By Laura Di Orio.
The Boston International Ballet Competition (BIBC), founded by former international ballet star Valentina Kozlova, returns for its second year this June at Boston’s Cutler Majestic Theater. This year’s competition, to be held June 13-17, will allow dancers from the ages of 13 to 25 to perform and have the chance to win a variety of monetary prizes and even company contracts.
Although there will be a couple of changes to this year’s competition, such as the inclusion of mandatory contemporary pieces for each dancer, Kozlova aims to maintain the positive, enriching environment that she instilled last year for the dancers.
“I think it’s very important for dancers to know it’s about them,” Kozlova says. “It’s not about anything else. It’s about giving them a chance to be comfortable and to be nurtured in this environment that is very positive. I would like to do everything and anything to continue to do that.”
Kozlova, who trained at the Bolshoi Ballet School and performed with the Bolshoi Ballet Theatre and New York City Ballet, says she expects to match last year’s number of about 85 participants. The participants will be split into different age groups – student division (ages 13 and 14), junior division (ages 15-18) and senior division (ages 19-25). They will also have the option of competing as an individual or as a couple.
This year, in addition to each dancer’s classical variations and/or pas de deux, everyone will be required to perform a contemporary pas de deux or two contemporary solos. Dancers will learn those pieces, as well as receive insight and suggestions for style and costume from the choreographer, directly from the BIBC website.
“Then, onstage at the competition, they do exactly the same choreography but very different interpretations,” Kozlova says. “It’s very experimental for me and the judges.”
Kozlova will also place some restrictions on what dancers can and cannot present. She says those in the student division, for instance, will not be allowed to dance “more seductive roles”, such as the Black Swan pas de deux in Swan Lake and Kitri’s variation in Don Quixote.
The BIBC 2012 judges are big names in the dance world, including Mikko Nissinen, Artistic Director of Boston Ballet; Violette Verdy, former New York City Ballet ballerina; and Septime Webre, Artistic Director of The Washington Ballet. The nine-person panel will award a variety of prizes, including monetary rewards up to $5,000, one-year contracts with Boston Ballet II and The Washington Ballet Studio Company, full tuition scholarships to prestigious ballet schools and summer programs, classical tutus and more.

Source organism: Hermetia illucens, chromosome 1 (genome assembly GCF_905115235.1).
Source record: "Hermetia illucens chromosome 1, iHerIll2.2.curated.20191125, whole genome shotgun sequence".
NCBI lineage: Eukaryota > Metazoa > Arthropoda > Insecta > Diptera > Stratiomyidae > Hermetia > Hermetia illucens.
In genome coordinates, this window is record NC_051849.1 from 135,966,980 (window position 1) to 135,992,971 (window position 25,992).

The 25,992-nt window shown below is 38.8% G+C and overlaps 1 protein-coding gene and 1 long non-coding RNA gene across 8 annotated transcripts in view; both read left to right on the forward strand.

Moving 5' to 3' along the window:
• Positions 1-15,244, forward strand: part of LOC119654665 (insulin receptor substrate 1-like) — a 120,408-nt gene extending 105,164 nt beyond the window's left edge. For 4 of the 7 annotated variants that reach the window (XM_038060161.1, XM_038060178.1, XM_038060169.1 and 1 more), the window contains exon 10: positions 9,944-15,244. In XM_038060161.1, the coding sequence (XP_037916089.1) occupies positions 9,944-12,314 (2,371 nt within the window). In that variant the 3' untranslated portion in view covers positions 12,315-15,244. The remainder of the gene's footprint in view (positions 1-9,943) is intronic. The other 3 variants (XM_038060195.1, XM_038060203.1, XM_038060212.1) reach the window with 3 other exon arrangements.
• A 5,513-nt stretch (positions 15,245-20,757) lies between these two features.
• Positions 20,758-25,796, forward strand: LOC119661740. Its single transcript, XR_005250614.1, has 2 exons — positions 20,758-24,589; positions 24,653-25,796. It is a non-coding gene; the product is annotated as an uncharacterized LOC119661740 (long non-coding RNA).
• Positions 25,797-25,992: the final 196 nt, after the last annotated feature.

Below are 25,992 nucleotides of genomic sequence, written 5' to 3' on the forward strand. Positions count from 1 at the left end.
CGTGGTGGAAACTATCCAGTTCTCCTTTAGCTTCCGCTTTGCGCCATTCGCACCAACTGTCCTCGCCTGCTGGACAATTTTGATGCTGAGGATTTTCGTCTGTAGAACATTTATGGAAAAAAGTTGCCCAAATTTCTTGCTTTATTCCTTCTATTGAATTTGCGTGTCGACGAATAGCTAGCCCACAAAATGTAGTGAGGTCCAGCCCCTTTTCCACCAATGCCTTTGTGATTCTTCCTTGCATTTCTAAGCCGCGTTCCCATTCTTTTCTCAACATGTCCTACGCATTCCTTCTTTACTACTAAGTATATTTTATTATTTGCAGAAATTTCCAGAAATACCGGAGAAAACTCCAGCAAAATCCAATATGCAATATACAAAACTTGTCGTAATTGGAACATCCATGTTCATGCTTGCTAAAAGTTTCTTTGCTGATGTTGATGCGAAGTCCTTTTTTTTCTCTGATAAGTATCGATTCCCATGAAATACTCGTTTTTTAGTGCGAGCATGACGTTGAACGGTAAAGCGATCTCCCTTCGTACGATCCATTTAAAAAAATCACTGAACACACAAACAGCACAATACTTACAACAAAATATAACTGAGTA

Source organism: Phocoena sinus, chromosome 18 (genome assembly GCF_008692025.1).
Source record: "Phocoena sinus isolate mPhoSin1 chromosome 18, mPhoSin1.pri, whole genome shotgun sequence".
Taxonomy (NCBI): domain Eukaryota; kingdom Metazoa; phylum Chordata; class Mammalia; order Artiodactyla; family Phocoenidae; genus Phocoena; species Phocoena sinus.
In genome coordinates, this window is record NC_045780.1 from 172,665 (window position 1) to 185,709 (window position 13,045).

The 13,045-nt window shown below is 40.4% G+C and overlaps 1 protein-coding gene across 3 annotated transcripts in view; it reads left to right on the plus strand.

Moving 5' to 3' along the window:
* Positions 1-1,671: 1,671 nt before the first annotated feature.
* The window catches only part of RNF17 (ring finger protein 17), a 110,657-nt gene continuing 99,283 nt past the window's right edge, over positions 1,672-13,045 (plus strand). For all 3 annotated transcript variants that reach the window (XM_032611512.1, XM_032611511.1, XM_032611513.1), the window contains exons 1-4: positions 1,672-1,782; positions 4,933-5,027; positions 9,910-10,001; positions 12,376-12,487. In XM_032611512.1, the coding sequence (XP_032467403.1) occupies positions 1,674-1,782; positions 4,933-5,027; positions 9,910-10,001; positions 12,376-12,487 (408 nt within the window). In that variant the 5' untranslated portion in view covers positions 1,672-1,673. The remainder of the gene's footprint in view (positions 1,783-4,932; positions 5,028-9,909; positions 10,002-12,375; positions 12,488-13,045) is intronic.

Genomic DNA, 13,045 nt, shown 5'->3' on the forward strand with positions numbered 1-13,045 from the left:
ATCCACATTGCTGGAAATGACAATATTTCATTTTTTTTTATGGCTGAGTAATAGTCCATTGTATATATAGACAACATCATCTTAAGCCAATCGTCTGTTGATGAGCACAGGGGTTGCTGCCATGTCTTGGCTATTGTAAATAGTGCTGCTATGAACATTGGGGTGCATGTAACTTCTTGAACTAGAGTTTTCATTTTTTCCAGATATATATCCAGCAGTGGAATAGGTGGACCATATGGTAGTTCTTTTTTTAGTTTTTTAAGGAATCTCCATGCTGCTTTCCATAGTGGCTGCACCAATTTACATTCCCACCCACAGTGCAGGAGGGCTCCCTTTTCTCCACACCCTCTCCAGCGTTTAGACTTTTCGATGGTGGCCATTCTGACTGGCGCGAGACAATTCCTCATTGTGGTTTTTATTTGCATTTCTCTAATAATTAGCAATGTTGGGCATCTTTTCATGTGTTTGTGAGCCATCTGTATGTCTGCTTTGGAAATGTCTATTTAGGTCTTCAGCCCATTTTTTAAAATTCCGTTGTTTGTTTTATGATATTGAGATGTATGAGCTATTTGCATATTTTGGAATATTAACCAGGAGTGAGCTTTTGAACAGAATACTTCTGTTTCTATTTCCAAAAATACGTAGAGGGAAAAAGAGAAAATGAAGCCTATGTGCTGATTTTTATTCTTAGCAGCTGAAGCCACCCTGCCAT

“The dancers put so much energy and life into competing,” Kozlova says, “so the rewards should, in any way we can, give to the dancers.”
Despite the prospect of winning prizes, Kozlova says dancers should not let that be their driving force in this, or any competition. “You do it because you have a passion for dance,” she says. “You have to want to work differently, to be seen, to see. If you come with the ‘I want to win’ mindset, that will be very upsetting for you and people around you. You should be excited to be a part of this and want to be a part of this dance community. And if your attitude is positive, you might be rewarded.”
During this year’s BIBC, guest artists from Boston Ballet, American Ballet Theatre and New York City Ballet will perform. Two dancers from last year’s competition will also perform, which, Kozlova says, will become a BIBC tradition.
Kozlova has high hopes for this year’s BIBC and for the future of the competition. “I just hope to do what we did last year and more, and I hope dancers will show good results,” Kozlova says. “This competition is by selection only, and I hope that we’ll see great art.”
For more information on BIBC, visit its website at www.bostonibc.org.
Top photo: Ji Young Chae and Young Gyu Choi (South Korea), Gold Medalists in the Senior Division of last year’s BIBC. Photo Brian Mengini
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